I’ve been a waiter, front desk clerk, professional DJ and an advertising sales rep.
But the best and longest job I’ve had is as a stay-at-home dad.
My “alarm” goes off at about 6:30 a.m. It isn’t an annoying buzz, but our 7-year old bounding in full of energy. Usually, it’s welcome, but there are mornings when it would be nice if she had a snooze button.
Shortly after she comes in, my wife leaves for work and the rest of the household begins to rise. Sometimes, I take a shower and sometimes I don’t. My four “bosses” don’t care what I wear or how I smell.
By about 7:15 a.m., most of the other three are awake and dressed and all of them are in the kitchen mulling over their breakfast options. I come down, dressed however I want. No stuffy shirt and tie. No painful dress shoes. I am wearing shorts and a T-shirt or jeans with holes and a sweatshirt. There is no one here to impress since my little bosses already think I’m the greatest.
I help them get their cereal poured or the jelly spread on their toast and try to get my breakfast eaten in between their conversations and demands for more orange juice. Some of the morning paper gets read.
After breakfast, the older two girls finish getting ready for school and all five of us walk the three blocks to their school. On the way, we meet many friendly neighbors, who the kids usually spend more time talking to than me.
When the younger two and I return home, the day is wide open. I’m not chained to a cubicle in an over-air-conditioned office with only the hint of sunlight coming through the window of my boss’s office if she ever opens her door. The kids and I go to playgroup with other at-home dads that are part of LinOma Dads, or to the hardware store or to the Papio trail to ride bikes or we play baseball in the backyard. Two days a week, they go to preschool and I get 2 1/2 hours to myself.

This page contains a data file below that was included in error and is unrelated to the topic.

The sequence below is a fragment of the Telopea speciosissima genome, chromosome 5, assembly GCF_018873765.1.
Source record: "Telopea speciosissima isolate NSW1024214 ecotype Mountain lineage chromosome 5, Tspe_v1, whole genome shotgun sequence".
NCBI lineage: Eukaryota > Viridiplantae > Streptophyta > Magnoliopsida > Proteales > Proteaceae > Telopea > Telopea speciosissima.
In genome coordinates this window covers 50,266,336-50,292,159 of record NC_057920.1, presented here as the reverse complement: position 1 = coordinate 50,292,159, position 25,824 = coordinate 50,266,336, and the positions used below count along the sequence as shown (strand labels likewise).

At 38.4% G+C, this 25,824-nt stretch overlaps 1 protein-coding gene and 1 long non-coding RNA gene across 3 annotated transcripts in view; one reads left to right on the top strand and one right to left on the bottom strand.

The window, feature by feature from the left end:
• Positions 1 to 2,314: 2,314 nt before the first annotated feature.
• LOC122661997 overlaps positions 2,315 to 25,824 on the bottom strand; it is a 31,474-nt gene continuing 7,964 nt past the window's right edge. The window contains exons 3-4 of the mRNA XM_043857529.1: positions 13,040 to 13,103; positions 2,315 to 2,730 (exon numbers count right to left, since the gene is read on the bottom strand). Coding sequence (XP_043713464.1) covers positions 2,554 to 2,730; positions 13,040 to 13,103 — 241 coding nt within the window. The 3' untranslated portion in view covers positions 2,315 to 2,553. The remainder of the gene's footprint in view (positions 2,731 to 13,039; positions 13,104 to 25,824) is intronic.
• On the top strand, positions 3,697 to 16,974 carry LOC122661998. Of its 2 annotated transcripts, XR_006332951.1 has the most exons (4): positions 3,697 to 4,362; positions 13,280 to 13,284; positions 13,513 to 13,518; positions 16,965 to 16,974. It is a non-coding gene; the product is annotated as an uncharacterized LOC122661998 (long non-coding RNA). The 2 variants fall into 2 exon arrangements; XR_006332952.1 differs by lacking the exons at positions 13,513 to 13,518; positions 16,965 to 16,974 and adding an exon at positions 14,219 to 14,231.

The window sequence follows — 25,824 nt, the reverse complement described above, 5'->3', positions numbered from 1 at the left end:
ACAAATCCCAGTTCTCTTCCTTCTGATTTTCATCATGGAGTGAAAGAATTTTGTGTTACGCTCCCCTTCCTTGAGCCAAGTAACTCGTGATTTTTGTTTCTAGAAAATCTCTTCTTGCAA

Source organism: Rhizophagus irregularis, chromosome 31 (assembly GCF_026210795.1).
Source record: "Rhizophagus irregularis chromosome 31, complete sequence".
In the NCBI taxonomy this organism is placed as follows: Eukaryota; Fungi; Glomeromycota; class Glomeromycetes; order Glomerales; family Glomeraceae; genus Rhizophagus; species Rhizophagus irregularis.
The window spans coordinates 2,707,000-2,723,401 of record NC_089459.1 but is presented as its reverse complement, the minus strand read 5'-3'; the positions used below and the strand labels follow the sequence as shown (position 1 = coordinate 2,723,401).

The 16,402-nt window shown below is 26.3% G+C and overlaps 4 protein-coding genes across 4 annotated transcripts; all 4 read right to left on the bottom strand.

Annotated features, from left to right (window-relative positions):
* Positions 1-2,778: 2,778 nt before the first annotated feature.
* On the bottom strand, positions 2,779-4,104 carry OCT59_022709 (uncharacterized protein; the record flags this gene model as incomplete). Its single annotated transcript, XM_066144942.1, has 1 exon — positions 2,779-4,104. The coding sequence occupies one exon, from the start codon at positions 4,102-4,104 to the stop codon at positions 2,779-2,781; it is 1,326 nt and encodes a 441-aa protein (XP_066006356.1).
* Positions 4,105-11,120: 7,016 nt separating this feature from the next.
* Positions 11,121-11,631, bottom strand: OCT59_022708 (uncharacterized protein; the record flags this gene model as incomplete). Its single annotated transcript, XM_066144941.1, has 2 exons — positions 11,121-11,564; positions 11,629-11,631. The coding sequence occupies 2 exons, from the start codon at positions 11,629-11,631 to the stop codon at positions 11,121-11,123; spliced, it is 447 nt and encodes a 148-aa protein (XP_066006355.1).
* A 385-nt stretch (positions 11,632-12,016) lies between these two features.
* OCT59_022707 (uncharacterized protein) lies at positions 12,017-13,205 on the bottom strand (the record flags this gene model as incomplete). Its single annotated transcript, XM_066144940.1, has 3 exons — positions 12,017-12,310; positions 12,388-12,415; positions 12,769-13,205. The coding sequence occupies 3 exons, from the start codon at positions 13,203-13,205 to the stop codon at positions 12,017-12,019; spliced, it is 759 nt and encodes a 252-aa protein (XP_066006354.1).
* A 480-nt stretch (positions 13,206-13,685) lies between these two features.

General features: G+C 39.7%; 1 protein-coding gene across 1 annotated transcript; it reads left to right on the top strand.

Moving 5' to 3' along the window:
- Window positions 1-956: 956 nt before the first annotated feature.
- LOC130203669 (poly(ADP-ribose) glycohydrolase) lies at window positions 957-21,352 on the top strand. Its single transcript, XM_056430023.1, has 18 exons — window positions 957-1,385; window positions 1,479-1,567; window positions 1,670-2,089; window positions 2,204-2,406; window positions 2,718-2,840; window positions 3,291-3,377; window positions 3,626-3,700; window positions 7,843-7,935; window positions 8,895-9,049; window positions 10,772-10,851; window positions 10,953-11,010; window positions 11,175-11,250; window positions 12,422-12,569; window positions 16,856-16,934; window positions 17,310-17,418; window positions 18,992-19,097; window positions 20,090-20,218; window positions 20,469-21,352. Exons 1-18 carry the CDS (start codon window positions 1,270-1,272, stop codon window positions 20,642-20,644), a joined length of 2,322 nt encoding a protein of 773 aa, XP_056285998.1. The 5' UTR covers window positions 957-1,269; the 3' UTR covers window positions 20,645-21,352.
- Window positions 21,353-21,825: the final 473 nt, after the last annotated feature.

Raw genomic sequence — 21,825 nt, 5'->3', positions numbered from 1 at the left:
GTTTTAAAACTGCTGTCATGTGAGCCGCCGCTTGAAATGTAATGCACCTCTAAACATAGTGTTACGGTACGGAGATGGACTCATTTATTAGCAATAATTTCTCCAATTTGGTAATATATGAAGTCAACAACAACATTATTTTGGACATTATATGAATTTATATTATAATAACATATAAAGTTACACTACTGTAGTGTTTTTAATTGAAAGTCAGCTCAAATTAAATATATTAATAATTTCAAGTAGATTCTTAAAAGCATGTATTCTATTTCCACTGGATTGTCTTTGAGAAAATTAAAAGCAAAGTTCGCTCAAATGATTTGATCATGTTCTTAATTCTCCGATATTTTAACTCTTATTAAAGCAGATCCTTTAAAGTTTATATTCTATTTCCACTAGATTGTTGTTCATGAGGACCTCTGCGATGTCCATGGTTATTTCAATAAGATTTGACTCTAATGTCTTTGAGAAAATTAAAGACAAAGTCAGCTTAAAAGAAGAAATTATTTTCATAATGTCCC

Sure, there is laundry to fold, dishes to do, floors to sweep and bathrooms to pretend they don’t need cleaning. There are temper tantrums and drawings on the walls and floods in the bathroom to contend with. Occasionally, the stress level peaks beyond what I experienced at my other jobs, but there are no office politics and my tan is awesome!
After we get the older two from school, there is a snack followed usually by homework, dinner, mommy time (if she’s not traveling), baths, another snack, stories and bedtime. This part of the day flies by, and I’m exhausted by the time the last child stops coming out of his or her bed to complain of the latest ailment that hadn’t bothered them all day.
Some people think this job is not “manly.” They believe it is not “natural” for a dad to be the primary caregiver. But I wonder what is so manly about any of the other jobs I have had? Plus, research released last week actually confirmed that, biologically, men are designed to be involved parents. Researchers found that dads who are involved with basic childcare duties have less testosterone, which means, like moms, involved dads become more settled, more patient and possibly more healthy.
I admit that the days in this job are long and unpredictable but the “pay,” in the form of hugs and kisses, is the best I’ve ever had.
If you are an at-home dad, please attend the 16th Annual At-Home Dads Convention in Washington D.C. on October 8. The support and knowledge he can get from guys who enjoy this job is invaluable and life-changing.
Al Watts is the President of Daddyshome, Inc. – The National At-Home Dad Network and an at-home dad of four children living in west Omaha.